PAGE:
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Digital Vision's Nucoda Film Master Adds Drama to BBC One's Mistresses

Orla Brady (Siobhan), Sharon Small (Trudi) and Shelley Conn (Jessica)

Digital Vision has today announced that its Nucoda Film Master was used to conform and grade the new series of BBC One’s Mistresses by Bristol based facility Films@59. Produced by Ecosse Films, Mistresses delves into the tangled lives of four female friends and their relationships. The first of the four-part 60 minute drama aired on 5th August.

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Films@59 Colourist Tony Osborne who carried out the grade knew from very early discussions with the series producer Rhonda Smith and DoP Alan Almond that they required a very different look and feel from the first two series, which had a glossy, glamorous sensibility and softer storylines. They also wanted to move away from film and go digital and so opted for the RED digital camera system.

Osborne explains, “The idea was to achieve a look that was darker and richer but without too much contrast and one that would not be overly saturated. From the start of the project Alan said that he didn’t want the American look that you get with some dramas, which have vibrant brash colours. He wanted a natural look - that was the premise throughout filming.”

Osborne used Nucoda Film Master for three stages of the post production process. The first-stage was to carry out the data conform from the RED RAW files processing out to LOG files. He says, “This gives us the best starting point for grading as the OpenEXR format, which is built into the Nucoda Film Master, retains greater detail in the shadows and the highlights than other systems. The floating point, which OpenEXR facilitates, means that the grade is not disrupted. The second-stage was the grade itself and during the third-stage Osborne used elements of Nucoda Film Master’s DVO toolset to reduce shimmer and grain.

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The series, which opens in the present with a prologue, conjures up a feeling of tension and unease. Osborne explains, “There are unresolved issues and the viewer doesn’t yet know what they are so it had to draw the audience in immediately. The DoP, producer and director wanted to give that first scene a look completely different to the rest of the series. The story lines are dark and it was important that this was reflected in the grade.” Throughout the rest of the grade Osborne was sensitive to maintain the colour theme relating to the four main female characters and their environments.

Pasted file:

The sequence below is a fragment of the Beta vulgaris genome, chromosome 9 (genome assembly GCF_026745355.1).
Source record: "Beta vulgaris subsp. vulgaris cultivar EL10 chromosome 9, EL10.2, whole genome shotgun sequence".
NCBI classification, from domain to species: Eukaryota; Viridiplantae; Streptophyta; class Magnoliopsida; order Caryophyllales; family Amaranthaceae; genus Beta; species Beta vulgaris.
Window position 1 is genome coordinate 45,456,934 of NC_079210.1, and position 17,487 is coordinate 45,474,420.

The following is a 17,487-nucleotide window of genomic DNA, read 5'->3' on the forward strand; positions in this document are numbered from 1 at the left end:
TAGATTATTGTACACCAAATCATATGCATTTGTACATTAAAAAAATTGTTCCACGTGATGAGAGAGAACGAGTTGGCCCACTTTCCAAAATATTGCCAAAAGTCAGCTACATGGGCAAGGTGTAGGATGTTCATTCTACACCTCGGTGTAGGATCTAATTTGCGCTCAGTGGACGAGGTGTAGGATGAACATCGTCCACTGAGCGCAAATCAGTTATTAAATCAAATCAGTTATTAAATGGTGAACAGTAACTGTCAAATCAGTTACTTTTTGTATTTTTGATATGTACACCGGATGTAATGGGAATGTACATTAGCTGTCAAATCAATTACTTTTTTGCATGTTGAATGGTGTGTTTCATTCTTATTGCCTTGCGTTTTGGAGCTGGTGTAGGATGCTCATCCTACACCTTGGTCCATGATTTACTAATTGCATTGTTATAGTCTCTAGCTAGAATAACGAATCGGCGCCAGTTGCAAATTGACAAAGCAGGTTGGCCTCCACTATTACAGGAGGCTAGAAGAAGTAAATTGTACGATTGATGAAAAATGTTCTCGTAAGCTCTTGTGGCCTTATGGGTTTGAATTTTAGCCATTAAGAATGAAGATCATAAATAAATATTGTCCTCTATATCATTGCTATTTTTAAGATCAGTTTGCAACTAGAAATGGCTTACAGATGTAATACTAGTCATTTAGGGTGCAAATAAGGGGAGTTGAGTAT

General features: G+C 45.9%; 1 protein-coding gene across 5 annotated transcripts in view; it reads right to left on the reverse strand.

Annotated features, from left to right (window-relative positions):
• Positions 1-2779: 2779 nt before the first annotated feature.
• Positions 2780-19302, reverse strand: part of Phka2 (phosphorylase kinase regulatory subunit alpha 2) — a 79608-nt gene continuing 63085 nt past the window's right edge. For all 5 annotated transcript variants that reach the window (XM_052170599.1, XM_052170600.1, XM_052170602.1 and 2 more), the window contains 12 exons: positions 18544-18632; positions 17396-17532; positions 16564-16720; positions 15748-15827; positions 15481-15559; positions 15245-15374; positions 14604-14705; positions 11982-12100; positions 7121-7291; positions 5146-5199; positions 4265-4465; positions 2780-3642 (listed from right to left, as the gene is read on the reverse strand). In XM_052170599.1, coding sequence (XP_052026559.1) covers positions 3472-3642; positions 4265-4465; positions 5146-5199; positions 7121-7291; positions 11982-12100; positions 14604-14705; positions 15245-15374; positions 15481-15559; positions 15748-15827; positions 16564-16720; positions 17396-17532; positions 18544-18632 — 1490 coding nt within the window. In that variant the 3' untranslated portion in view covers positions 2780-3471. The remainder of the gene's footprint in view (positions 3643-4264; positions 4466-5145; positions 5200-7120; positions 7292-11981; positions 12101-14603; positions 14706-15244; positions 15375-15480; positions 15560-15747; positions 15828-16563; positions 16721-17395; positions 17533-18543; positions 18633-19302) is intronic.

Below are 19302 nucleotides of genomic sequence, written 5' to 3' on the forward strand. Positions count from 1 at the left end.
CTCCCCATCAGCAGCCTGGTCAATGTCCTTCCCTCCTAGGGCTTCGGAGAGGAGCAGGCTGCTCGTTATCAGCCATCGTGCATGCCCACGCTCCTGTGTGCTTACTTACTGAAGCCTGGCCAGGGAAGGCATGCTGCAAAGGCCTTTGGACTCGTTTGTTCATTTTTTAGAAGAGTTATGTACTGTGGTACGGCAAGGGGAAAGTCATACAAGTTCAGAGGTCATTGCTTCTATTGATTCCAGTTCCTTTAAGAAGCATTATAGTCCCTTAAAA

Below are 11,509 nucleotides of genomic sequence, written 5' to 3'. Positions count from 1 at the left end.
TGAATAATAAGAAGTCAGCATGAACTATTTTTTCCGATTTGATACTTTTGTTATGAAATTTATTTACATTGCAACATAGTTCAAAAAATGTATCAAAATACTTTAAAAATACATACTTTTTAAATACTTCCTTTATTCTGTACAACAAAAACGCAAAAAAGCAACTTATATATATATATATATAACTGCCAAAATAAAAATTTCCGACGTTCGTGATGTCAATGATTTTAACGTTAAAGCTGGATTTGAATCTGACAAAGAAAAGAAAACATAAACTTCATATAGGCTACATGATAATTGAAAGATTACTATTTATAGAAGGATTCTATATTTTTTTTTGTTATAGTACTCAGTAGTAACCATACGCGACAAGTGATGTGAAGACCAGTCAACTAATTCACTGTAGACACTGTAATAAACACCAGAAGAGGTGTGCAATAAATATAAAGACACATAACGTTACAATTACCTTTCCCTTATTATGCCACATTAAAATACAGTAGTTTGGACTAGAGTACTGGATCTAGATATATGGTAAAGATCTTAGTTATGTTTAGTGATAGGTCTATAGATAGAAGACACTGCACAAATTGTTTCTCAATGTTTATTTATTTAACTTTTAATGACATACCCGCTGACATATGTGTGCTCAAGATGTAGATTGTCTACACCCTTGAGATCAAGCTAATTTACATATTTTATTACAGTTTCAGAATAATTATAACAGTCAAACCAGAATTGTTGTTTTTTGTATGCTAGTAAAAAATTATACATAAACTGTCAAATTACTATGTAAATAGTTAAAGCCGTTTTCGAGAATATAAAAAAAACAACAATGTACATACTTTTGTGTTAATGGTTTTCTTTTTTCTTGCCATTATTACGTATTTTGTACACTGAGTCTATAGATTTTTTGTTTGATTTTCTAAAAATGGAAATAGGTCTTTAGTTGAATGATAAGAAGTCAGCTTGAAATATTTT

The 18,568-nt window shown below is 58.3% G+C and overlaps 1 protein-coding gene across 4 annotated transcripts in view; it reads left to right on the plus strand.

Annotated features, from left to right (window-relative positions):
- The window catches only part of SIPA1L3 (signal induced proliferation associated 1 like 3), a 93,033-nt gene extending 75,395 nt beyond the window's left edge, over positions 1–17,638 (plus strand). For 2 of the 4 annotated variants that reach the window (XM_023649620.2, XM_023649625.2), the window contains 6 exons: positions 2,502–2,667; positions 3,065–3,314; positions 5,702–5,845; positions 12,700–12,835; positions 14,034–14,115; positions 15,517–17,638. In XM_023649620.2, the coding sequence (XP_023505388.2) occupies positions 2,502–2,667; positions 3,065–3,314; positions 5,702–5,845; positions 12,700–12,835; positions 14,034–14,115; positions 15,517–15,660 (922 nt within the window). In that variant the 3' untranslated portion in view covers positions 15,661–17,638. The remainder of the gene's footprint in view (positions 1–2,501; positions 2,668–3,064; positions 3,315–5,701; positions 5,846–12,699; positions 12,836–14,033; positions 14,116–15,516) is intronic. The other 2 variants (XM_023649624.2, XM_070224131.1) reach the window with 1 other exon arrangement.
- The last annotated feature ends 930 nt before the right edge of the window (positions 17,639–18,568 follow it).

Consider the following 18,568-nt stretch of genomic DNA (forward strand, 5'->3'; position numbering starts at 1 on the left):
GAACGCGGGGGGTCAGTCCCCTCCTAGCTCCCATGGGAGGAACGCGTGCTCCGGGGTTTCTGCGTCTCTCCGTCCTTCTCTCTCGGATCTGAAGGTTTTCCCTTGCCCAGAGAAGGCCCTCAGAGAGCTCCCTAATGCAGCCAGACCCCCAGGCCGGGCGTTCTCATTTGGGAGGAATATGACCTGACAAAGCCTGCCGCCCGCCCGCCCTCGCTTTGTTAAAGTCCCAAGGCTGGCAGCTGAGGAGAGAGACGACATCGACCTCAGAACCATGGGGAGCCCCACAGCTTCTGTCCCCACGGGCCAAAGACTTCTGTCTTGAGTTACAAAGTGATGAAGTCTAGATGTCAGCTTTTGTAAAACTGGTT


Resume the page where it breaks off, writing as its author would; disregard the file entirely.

Martin Bennett, VP Worldwide Marketing, Digital Vision comments, “Tony has achieved a very unique look for this project using Nucoda Film Master. The grade significantly adds to the drama in the production reflecting the change in storyline from the first two series. Also the use of OpenEXR, which is integrated into all Nucoda systems and has been adopted by other facilities and studios including Pixar and Lucasfilm in the US and Animal Logic in Australia, ensures that the creative vision is preserved and delivered in a manner that has never before been possible.”

About Digital Vision

Digital Vision provides innovative image restoration, enhancement, color correction and data conforming systems that major movie studios, television networks and post-production facilities use to master and deliver feature films, TV programs and commercials. The company’s Nucoda product line provides a strong suite of products for tapeless and non-linear grading for HD broadcast and 2k/4k digital intermediate productions. The company’s award-winning products are a standard of the media and entertainment industry and are deployed at top facilities and broadcasters around the world.Digital Vision AB was founded in 1988 and is headquartered in Stockholm, Sweden, with three wholly owned subsidiaries, Digital Vision (US) in Los Angeles, California; Digital Vision UK in London, England; and Digital Vision in Hong Kong, China. The company maintains its global presence through a network of qualified distributors. Digital Vision is listed on the Stockholm stock exchange. For further information, go to www.digitalvision.tv. All trademarks used herein, whether recognized or not, are the properties of their respective companies.

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